The British Computer Society (BCS) has pledged to broaden its appeal and implement far-reaching changes, after admitting that it has failed properly to represent IT professionals.
Membership criteria are being revamped so that from next May the BCS can target a much larger proportion of the UK's 1.5 million IT professionals. The organisation currently has just 40,000 members.
Under its current membership terms the BCS rejects many applicants because they do not qualify, according to chief executive David Clarke.
"The criteria for membership have been built around our engineering background, but growth in IT has been in other areas," he explained.
"So we did not target a lot of people who would not have met our criteria. We have to allow them to become members."
The BCS will keep the gold standard and chartered member status, but will add new membership levels making another 750,000 IT professionals eligible to join.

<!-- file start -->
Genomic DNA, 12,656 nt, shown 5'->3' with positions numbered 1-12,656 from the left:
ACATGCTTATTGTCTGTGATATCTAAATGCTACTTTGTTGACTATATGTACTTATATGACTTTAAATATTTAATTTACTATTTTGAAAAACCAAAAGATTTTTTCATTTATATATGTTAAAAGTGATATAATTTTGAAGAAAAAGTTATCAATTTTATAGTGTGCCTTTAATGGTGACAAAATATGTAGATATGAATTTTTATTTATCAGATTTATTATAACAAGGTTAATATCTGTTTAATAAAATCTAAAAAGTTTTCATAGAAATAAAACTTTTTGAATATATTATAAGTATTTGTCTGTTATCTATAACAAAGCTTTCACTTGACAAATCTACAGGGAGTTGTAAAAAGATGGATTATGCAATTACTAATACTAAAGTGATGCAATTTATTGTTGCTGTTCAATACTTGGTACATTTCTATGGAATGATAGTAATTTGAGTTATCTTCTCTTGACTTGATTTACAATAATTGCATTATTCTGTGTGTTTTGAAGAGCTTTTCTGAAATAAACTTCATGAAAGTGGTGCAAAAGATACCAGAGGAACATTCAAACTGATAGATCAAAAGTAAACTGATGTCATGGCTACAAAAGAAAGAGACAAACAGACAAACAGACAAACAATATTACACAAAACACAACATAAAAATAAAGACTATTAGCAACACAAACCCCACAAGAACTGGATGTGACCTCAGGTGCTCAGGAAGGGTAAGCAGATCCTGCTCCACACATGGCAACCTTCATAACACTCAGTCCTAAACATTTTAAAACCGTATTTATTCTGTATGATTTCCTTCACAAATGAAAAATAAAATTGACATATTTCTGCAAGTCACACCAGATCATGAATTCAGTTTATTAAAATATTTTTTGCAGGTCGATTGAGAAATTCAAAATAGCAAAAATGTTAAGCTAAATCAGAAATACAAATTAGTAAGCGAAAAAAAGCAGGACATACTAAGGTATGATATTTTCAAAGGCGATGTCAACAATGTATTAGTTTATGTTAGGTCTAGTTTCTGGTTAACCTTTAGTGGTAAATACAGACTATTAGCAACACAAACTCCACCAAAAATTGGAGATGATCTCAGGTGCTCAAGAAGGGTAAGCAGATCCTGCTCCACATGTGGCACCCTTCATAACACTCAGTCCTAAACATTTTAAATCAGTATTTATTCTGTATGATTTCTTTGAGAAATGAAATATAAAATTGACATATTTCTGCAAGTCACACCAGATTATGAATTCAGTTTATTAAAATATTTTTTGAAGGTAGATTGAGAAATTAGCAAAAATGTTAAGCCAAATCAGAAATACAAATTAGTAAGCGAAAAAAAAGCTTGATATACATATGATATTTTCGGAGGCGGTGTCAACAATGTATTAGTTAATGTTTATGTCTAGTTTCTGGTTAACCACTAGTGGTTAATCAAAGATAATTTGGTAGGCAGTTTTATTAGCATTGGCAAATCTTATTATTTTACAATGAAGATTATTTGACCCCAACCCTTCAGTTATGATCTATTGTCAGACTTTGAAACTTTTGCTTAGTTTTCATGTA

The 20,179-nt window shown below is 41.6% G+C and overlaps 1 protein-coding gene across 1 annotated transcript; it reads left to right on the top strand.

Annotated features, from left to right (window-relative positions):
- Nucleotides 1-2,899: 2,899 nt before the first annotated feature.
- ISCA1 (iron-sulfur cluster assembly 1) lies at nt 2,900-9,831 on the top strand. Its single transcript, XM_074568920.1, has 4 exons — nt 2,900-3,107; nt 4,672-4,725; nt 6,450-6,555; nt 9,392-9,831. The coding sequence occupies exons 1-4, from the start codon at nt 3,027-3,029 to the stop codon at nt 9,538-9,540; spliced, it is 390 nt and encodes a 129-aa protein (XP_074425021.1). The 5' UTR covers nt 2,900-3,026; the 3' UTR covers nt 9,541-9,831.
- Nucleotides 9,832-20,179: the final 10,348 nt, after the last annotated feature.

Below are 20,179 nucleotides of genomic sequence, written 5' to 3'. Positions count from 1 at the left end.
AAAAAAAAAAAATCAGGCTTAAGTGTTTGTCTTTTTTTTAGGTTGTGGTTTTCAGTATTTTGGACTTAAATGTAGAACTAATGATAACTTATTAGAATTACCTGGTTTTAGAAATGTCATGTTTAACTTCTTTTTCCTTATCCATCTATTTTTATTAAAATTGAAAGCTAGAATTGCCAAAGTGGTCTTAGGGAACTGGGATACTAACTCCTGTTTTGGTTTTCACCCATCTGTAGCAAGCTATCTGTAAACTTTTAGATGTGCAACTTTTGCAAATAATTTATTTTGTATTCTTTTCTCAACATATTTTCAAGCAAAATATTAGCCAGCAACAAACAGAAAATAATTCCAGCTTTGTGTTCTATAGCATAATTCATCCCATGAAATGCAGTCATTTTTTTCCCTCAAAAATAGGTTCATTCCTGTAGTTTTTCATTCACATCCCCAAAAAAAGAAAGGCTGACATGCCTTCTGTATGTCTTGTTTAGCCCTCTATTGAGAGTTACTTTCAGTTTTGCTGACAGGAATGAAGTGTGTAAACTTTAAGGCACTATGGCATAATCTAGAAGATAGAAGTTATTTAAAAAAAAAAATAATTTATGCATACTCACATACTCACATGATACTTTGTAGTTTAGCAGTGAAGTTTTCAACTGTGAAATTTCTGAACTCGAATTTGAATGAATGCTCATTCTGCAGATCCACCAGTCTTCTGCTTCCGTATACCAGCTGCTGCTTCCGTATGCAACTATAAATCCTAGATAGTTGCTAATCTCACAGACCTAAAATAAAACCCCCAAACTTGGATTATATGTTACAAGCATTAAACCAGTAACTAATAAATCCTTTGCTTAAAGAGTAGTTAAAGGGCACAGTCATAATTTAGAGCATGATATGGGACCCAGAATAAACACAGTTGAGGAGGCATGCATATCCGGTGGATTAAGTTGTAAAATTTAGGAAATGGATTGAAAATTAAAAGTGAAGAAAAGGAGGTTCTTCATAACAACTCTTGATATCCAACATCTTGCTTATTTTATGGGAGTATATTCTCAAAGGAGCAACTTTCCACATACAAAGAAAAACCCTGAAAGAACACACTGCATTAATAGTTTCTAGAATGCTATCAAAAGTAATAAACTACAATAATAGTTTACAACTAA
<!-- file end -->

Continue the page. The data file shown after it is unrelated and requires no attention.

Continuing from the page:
Clarke, who has 25 years' experience in the IT industry, admitted that he did not qualify for BCS membership. "I never saw a point to being a member. Being able to attract professionals in the industry is key," he said.
Clarke wants to make the BCS so compelling that membership is a prerequisite on job adverts.
But Colin Beveridge, an interim IT director and BCS member, was sceptical. "By trying to be all things to all men the BCS's impact is very hit and miss. It needs much more clarity of vision, identity and focus," he said.
"There's no compelling reason to join other than because of a general interest in computing, and there's no evidence of thought leadership for the profession.
"There is no representative body for IT in this country. The industry is 50 to 60 years old and shows no sign of moving beyond the hobbyist approach."
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